Every spring I do what I call an annual “Spring Cleaning” column, in which I answer the “Frequently Asked Questions” that I get from readers, the vast majority of which ask about my background, ask whether my lessons are collected or available in book form, and ask me to recommend my favorite books for the past year.
As for my background—I just decided in the year 2000 that I wanted to try my hand at writing a newspaper column on American and world history, and after two years of working the phone and sending emails to editors around the country, I managed to convince enough of them to take on the column that it has become a viable, ongoing enterprise. I am still amazed at my good fortune.
As for my columns being available in book form, they are, and the easiest way to purchase Bruce’s History Lessons: The First Five years is to go on the home page of my website and click on the link in the box on the right hand side. That takes you right to the book on Amazon.com.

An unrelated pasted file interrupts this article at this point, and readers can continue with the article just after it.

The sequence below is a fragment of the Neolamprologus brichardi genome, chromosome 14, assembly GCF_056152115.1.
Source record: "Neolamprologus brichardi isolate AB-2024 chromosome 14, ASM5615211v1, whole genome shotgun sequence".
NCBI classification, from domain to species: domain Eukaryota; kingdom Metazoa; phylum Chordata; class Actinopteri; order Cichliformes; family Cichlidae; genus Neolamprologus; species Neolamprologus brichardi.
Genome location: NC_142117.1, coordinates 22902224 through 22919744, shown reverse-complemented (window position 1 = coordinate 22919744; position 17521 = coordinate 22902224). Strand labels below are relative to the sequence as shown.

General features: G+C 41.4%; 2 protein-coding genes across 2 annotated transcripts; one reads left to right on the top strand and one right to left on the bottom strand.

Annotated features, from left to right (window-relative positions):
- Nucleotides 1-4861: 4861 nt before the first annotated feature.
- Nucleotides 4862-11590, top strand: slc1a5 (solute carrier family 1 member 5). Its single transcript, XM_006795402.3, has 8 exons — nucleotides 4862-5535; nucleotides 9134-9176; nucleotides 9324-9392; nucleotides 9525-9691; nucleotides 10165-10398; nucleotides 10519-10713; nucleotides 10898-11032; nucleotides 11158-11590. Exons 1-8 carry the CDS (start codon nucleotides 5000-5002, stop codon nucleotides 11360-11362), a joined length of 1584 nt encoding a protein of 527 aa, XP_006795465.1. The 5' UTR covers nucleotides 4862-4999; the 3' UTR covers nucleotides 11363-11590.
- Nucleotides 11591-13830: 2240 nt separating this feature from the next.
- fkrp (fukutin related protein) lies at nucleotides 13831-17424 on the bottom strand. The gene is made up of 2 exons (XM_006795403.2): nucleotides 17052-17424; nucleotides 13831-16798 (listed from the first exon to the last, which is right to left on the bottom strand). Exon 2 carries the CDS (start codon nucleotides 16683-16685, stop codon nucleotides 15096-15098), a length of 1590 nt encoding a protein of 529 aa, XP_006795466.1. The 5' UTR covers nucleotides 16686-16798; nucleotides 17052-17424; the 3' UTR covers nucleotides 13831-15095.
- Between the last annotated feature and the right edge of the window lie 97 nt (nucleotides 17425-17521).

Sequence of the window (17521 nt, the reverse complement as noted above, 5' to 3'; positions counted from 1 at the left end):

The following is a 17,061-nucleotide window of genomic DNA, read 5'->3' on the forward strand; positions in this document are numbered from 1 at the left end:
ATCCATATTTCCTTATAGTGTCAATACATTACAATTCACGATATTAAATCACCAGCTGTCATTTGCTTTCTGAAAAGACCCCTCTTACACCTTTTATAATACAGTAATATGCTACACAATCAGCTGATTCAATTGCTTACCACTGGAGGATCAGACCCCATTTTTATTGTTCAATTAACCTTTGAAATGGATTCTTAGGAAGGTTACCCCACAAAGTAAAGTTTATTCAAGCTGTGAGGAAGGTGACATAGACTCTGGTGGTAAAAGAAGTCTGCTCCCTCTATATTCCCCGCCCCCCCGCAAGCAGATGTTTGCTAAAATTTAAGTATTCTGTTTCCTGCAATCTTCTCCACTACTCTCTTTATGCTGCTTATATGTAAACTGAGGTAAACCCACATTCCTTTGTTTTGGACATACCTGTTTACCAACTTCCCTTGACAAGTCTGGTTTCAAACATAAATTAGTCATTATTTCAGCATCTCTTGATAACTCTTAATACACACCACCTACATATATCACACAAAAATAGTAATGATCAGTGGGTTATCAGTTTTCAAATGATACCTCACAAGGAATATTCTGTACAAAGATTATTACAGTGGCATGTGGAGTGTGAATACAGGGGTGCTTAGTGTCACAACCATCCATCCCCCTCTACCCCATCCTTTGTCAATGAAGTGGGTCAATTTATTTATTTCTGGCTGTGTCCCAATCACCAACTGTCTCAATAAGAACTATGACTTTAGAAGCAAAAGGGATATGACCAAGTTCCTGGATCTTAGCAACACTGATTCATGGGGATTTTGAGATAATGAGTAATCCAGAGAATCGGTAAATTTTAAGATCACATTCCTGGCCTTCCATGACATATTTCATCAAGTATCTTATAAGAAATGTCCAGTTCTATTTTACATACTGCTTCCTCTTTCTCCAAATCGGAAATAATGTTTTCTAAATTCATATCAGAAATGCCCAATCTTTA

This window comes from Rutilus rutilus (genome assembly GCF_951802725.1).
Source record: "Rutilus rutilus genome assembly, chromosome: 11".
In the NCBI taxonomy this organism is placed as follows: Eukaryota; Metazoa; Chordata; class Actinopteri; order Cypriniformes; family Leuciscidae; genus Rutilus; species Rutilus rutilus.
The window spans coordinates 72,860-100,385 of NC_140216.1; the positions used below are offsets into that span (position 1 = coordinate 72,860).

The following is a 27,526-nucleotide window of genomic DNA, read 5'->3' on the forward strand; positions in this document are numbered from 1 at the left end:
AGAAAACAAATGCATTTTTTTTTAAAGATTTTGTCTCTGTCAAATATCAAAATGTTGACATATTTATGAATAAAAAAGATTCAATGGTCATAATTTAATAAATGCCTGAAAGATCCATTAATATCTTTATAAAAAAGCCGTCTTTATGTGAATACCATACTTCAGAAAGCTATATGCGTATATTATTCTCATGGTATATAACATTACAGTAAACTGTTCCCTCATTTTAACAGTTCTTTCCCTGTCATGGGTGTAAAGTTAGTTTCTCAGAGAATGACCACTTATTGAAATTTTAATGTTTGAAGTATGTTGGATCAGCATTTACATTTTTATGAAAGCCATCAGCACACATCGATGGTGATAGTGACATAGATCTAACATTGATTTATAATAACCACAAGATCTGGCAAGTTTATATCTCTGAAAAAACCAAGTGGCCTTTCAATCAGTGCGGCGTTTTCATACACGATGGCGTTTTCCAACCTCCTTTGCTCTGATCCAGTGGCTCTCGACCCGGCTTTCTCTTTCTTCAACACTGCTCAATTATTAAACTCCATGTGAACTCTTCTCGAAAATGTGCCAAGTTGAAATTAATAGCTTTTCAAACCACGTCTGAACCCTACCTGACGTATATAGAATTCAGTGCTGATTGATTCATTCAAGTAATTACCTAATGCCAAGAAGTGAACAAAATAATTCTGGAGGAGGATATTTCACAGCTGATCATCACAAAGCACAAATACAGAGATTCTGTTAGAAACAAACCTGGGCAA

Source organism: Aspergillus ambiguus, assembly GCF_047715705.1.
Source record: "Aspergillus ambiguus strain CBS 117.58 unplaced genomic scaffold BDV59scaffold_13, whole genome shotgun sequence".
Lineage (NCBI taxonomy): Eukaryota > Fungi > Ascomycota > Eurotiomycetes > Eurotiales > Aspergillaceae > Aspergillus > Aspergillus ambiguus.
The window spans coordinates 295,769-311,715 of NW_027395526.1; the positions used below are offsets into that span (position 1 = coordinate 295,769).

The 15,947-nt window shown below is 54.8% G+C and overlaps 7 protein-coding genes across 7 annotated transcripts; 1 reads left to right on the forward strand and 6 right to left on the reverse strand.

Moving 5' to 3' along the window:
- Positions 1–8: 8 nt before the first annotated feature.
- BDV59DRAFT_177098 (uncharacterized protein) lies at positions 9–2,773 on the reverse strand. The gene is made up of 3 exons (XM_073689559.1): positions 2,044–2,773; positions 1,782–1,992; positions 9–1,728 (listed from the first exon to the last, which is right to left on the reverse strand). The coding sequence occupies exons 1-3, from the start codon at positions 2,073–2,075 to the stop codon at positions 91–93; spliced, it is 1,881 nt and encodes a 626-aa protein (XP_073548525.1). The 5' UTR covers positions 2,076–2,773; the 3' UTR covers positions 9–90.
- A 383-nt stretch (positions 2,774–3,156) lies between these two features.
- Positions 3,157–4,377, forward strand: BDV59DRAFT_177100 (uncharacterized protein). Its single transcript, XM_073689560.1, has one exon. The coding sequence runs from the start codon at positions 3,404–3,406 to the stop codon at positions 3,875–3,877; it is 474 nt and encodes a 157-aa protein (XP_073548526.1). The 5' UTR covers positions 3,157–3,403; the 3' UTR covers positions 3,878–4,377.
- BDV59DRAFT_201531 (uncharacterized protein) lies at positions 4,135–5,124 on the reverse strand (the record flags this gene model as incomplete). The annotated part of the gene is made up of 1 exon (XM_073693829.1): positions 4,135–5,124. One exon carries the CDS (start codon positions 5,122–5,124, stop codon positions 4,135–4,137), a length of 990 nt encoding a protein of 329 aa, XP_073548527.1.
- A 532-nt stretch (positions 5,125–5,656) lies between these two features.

As for the books I have read over the past year that I highly recommend—they are:
1493 by Charles Mann. It is the story of the “Columbian Exchange,” in which, in the wake of Columbus’ discovery of the New World, goods and services, but also diseases and plagues and new ideas and beliefs, were spread around the globe, altering human history. It’s thoroughly researched and wonderfully written.
Bloody Crimes by James Swanson alternately describes Abe Lincoln’s 13-day, 11-city funeral procession from Washington, D.C., to his home in Springfield, Ill, and the hunt for the fugitive Confederate President Jefferson Davis, whom many thought (incorrectly) ordered Lincoln’s assassination. Both stories are fascinating, and Swanson is a fine writer.
James Madison by Richard Brookhiser. Many historians consider Madison our greatest lawgiver. Brookhiser also considers him our first great politician. Brookhiser breaks no new ground, but it is a short, well-written look at “The Father of the Constitution.” And, hey, it’s about (my hero) James Madison.
Destiny of the Republic by Candice Millard. Billed as “A tale of madness, medicine and the murder of a president,” it describes President James A. Garfield’s assassination, the descent into insanity of his assassin, Charles Guiteau, the incompetence and hubris of the doctors who could have saved Garfield but instead hastened his death, and the desperate attempts by inventor Alexander Graham Bell to build a machine that could detect where the bullet was lodged in Garfield’s body. It reads almost like a thriller.
There, the place looks cleaner! I’ll be back next spring.